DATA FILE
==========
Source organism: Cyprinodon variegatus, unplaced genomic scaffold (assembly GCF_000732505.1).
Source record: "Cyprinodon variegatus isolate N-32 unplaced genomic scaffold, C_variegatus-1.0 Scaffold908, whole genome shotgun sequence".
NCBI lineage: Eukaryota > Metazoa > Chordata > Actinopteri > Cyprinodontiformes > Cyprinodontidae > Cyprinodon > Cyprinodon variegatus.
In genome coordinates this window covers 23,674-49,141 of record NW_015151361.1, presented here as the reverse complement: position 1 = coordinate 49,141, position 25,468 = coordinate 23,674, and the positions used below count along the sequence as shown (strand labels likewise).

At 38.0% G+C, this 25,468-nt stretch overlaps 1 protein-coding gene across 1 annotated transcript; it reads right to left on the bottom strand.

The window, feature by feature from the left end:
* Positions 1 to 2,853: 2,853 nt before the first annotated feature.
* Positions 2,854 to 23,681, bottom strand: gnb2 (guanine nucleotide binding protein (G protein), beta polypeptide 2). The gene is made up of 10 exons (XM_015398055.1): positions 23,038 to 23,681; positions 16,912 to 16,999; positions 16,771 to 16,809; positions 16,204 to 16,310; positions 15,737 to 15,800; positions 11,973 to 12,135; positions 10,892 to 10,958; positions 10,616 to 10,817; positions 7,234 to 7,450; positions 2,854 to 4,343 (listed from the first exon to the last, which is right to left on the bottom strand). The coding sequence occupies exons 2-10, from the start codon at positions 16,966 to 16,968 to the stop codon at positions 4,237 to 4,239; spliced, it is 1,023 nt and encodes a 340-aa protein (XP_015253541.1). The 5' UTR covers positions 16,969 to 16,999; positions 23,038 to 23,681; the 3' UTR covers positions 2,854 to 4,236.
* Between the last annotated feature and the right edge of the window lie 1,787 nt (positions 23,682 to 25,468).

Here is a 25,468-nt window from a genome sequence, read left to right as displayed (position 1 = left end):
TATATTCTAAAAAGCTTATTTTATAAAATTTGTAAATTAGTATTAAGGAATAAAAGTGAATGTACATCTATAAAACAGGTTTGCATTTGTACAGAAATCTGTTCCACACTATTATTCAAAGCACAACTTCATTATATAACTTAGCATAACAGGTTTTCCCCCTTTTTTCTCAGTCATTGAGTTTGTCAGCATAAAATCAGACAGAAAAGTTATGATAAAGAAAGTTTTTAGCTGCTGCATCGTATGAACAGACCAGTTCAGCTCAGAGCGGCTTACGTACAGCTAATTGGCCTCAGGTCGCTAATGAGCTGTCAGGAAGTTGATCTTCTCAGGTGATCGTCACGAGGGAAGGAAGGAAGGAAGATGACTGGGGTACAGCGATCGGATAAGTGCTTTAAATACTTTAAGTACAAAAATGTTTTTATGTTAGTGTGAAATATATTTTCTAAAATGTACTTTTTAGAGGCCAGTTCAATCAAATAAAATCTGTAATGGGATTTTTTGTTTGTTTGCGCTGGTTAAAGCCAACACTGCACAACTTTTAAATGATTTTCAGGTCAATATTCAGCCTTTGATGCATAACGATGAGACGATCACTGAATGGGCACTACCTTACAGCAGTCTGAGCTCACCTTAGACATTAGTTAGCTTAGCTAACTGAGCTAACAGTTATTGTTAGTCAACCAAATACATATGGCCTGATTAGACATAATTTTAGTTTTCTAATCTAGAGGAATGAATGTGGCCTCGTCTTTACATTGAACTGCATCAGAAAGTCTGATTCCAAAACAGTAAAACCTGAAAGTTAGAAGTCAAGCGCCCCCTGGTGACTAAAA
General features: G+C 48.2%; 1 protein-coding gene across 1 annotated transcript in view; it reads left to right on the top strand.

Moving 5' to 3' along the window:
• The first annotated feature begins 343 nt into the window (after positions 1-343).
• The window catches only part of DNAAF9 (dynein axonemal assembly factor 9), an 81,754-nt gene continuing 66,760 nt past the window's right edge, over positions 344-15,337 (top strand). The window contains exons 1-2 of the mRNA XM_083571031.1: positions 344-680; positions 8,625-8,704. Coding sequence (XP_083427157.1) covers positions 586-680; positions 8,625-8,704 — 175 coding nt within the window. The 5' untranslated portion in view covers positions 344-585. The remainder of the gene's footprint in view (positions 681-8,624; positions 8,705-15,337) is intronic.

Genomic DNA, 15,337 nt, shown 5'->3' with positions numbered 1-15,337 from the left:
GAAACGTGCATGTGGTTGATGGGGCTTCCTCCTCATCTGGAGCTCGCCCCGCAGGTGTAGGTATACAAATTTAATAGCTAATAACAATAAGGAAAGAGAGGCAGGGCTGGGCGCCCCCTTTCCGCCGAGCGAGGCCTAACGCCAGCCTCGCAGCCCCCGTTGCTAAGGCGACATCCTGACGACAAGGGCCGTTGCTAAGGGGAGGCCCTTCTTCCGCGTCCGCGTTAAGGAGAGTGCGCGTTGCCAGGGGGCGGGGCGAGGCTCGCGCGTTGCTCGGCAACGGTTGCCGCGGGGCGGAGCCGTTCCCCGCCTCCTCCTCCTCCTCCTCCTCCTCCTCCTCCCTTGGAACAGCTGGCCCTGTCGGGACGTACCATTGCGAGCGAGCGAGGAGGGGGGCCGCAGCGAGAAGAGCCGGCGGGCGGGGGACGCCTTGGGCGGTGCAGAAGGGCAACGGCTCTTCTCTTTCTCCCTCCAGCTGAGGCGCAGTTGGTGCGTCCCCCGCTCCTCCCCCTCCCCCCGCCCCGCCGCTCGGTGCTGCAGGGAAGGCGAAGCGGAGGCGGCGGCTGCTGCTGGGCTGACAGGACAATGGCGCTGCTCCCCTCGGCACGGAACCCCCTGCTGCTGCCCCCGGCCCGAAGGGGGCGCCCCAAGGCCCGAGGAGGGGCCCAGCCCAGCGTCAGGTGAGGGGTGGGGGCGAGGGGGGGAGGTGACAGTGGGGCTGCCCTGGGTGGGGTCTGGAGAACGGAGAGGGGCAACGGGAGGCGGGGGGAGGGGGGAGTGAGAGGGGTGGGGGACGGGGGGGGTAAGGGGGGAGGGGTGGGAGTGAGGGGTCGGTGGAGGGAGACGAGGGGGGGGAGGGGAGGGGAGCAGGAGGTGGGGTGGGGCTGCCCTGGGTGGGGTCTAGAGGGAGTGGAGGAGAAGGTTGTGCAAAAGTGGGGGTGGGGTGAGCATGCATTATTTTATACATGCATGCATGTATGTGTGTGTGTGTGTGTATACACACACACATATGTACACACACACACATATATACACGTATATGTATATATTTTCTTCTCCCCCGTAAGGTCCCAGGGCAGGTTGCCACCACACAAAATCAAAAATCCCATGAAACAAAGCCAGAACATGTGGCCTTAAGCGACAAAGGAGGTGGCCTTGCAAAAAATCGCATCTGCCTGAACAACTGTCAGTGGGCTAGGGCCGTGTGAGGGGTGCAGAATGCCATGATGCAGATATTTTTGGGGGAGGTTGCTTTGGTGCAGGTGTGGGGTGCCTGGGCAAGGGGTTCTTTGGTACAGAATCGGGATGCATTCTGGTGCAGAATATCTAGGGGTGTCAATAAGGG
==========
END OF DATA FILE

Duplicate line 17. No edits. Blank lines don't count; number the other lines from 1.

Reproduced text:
GAAACGTGCATGTGGTTGATGGGGCTTCCTCCTCATCTGGAGCTCGCCCCGCAGGTGTAGGTATACAAATTTAATAGCTAATAACAATAAGGAAAGAGAGGCAGGGCTGGGCGCCCCCTTTCCGCCGAGCGAGGCCTAACGCCAGCCTCGCAGCCCCCGTTGCTAAGGCGACATCCTGACGACAAGGGCCGTTGCTAAGGGGAGGCCCTTCTTCCGCGTCCGCGTTAAGGAGAGTGCGCGTTGCCAGGGGGCGGGGCGAGGCTCGCGCGTTGCTCGGCAACGGTTGCCGCGGGGCGGAGCCGTTCCCCGCCTCCTCCTCCTCCTCCTCCTCCTCCTCCTCCCTTGGAACAGCTGGCCCTGTCGGGACGTACCATTGCGAGCGAGCGAGGAGGGGGGCCGCAGCGAGAAGAGCCGGCGGGCGGGGGACGCCTTGGGCGGTGCAGAAGGGCAACGGCTCTTCTCTTTCTCCCTCCAGCTGAGGCGCAGTTGGTGCGTCCCCCGCTCCTCCCCCTCCCCCCGCCCCGCCGCTCGGTGCTGCAGGGAAGGCGAAGCGGAGGCGGCGGCTGCTGCTGGGCTGACAGGACAATGGCGCTGCTCCCCTCGGCACGGAACCCCCTGCTGCTGCCCCCGGCCCGAAGGGGGCGCCCCAAGGCCCGAGGAGGGGCCCAGCCCAGCGTCAGGTGAGGGGTGGGGGCGAGGGGGGGAGGTGACAGTGGGGCTGCCCTGGGTGGGGTCTGGAGAACGGAGAGGGGCAACGGGAGGCGGGGGGAGGGGGGAGTGAGAGGGGTGGGGGACGGGGGGGGTAAGGGGGGAGGGGTGGGAGTGAGGGGTCGGTGGAGGGAGACGAGGGGGGGGAGGGGAGGGGAGCAGGAGGTGGGGTGGGGCTGCCCTGGGTGGGGTCTAGAGGGAGTGGAGGAGAAGGTTGTGCAAAAGTGGGGGTGGGGTGAGCATGCATTATTTTATACATGCATGCATGTATGTGTGTGTGTGTGTGTATACACACACACATATGTACACACACACACATATATACACGTATATGTATATATTTTCTTCTCCCCCGTAAGGTCCCAGGGCAGGTTGCCACCACACAAAATCAAAAATCCCATGAAACAAAGCCAGAACATGTGGCCTTAAGCGACAAAGGAGGTGGCCTTGCAAAAAATCGCATCTGCCTGAACAACTGTCAGTGGGCTAGGGCCGTGTGAGGGGTGCAGAATGCCATGATGCAGATATTTTTGGGGGAGGTTGCTTTGGTGCAGGTGTGGGGTGCCTGGGCAAGGGGTTCTTTGGTACAGAATCGGGATGCATTCTGGTGCAGAATATCTAGGGGTGTCAATAAGGG